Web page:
But, the Beast of Billiwhack will remain a figment of the imagination; however, that won't stop the dedicated believers from pursuing their quarries.

Bonus Factoids

Mokele-mbembe is alleged to be a dinosaur that survived the great extinction of these animals 66 million years ago. It is said to be the size of an elephant with a long neck and to live in swampy areas of the Congo. In the early 1900s, the belief that such beasts still existed in hitherto unexplored regions was widely accepted.

Bernard Heuvelmans was a Belgian explorer and scientist who is described as the “father of cryptozoology.” In 1955, he published a large book, On the Track of Unknown Animals, that’s still in print and has sold more than a million copies. However, the yet-to-be-discovered animals he described remain yet-to-be-discovered.

If you have the time and money you can go on a Yeti hunt. You will need a permit from the Nepalese government that costs 5,000 rupees ($48.50). On top of that, there’s the cost of getting to Nepal, accommodation, and guiding costs. The Washington Post encourages people to spend their money on something else: “You won’t find a Yeti in Yeti habitat. But, if you’re lucky, you might stumble upon a bear.”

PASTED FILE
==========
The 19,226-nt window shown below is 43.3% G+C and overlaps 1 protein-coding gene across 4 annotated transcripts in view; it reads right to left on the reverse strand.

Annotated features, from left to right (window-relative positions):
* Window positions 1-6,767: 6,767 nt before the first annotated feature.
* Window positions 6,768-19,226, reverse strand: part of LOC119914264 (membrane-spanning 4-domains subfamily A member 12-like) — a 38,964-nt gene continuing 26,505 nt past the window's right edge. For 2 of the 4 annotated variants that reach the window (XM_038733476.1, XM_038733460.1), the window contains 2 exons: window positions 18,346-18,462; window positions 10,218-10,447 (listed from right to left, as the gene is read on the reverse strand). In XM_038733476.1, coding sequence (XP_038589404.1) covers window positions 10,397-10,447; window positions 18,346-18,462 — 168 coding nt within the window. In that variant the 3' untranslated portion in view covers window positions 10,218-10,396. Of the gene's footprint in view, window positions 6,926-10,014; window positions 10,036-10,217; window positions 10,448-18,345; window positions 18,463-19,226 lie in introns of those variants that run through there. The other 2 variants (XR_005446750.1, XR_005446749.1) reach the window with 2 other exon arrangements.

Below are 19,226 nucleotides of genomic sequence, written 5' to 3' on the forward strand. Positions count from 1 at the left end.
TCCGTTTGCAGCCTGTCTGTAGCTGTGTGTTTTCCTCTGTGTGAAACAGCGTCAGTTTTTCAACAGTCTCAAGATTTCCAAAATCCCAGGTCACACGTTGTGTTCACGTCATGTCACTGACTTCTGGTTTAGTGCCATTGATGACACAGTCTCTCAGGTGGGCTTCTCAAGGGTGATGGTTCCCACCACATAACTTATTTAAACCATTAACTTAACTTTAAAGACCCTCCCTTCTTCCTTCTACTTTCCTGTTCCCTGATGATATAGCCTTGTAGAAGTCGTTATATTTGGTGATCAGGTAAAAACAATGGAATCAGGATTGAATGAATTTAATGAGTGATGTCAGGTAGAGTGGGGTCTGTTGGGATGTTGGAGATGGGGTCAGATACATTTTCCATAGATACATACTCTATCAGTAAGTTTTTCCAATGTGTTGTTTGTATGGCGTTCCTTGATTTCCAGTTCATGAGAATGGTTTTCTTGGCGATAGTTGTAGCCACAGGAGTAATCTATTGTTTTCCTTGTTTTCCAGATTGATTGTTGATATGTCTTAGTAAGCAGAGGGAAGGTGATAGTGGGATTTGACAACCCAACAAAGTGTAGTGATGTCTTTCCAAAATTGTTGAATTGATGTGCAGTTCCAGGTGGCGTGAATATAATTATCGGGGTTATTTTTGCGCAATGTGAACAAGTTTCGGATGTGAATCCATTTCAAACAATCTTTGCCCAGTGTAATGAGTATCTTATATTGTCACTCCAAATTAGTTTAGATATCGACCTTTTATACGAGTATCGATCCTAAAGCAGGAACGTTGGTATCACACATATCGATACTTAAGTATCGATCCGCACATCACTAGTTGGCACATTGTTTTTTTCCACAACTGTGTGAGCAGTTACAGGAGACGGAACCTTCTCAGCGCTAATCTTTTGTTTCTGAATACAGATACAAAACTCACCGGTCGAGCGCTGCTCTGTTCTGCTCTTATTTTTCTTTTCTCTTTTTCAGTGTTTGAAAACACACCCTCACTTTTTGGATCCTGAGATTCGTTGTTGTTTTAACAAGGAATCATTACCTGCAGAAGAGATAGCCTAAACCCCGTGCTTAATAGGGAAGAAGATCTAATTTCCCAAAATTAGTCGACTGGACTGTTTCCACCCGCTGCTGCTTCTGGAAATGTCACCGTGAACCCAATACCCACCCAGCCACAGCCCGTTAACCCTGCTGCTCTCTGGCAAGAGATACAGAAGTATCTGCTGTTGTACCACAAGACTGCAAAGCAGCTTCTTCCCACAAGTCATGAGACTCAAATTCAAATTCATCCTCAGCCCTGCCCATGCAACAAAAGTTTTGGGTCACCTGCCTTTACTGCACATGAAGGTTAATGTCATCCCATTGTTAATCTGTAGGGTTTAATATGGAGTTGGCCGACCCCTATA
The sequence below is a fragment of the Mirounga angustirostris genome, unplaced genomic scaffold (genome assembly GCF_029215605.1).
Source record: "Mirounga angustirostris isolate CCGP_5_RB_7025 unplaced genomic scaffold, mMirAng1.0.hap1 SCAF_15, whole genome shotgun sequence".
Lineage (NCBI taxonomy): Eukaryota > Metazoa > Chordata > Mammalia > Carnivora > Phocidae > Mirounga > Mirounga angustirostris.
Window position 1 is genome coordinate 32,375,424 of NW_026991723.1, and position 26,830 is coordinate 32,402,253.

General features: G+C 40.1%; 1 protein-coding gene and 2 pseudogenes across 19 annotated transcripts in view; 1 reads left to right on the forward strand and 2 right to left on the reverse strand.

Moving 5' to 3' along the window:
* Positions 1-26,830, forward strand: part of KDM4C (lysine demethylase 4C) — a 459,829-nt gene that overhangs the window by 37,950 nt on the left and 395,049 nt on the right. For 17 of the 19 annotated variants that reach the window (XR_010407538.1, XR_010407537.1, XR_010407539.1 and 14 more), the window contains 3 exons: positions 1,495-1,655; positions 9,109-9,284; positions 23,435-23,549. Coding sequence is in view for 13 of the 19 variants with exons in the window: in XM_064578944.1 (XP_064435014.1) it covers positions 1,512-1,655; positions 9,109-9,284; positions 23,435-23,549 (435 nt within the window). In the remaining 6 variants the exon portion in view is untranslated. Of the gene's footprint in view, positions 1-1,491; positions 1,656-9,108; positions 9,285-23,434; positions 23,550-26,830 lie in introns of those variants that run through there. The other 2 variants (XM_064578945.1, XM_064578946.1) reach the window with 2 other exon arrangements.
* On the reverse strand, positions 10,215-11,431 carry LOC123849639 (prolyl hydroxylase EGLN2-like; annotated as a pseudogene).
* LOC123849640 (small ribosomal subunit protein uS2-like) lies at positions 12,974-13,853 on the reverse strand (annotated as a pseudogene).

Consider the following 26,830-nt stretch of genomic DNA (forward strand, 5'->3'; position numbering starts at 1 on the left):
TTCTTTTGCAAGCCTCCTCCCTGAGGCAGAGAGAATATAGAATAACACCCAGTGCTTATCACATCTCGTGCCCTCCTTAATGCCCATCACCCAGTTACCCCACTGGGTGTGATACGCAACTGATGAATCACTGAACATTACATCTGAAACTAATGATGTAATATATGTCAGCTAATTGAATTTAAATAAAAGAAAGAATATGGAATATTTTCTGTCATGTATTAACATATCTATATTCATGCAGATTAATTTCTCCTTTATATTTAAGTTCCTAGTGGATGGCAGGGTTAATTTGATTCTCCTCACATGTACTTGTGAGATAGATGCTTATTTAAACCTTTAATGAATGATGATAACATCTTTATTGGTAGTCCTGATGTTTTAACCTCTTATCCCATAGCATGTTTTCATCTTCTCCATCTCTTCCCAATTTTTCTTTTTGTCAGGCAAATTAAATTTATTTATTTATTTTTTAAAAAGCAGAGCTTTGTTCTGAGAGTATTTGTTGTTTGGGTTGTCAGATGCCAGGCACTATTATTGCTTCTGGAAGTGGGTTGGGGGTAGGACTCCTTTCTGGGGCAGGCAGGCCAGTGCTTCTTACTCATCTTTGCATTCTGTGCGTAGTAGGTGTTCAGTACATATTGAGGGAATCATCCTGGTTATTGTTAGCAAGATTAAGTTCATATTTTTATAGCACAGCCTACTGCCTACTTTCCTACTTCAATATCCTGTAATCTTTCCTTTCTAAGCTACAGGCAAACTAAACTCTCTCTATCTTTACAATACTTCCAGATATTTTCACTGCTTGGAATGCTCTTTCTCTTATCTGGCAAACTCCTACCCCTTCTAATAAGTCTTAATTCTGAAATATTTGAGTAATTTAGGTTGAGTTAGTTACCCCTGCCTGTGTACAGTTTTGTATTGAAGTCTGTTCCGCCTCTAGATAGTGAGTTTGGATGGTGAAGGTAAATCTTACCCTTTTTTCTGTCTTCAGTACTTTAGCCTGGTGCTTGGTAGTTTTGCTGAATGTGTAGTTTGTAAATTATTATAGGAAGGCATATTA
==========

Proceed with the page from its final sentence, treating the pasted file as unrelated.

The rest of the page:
Finally, definitive proof.
Finally, definitive proof. | Source

Sources

  • “The Billiwhack Monster.” Weird California, undated.
  • “Strange Creatures and Surreal Entities in Ventura County, California.” Brent Swancer, Mysterious Universe, July 10, 2018.
  • “The Monster of All US Conspiracy Theories.” BBC News, September 24, 2019.
  • “The Science Behind Bigfoot and Other Monsters.” Rachel Hartigan Shea, National Geographic, September 9, 2013.
  • “Rumor or Reality: The Creatures of Cryptozoology.” Ker Than, livescience.com, December 21, 2010.
  • “Scientists DNA Tested Nine ‘Yeti’ Samples. They Didn’t Find Bigfoot.” Ben Guarino, Washington Post, November 29, 2017.

© 2019 Rupert Taylor

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    • profile image

      SilasHinkle 

      4 days ago

      Cryptozoology is not a pseudoscience!!!!!!!!!!!!!!!!!!!!!!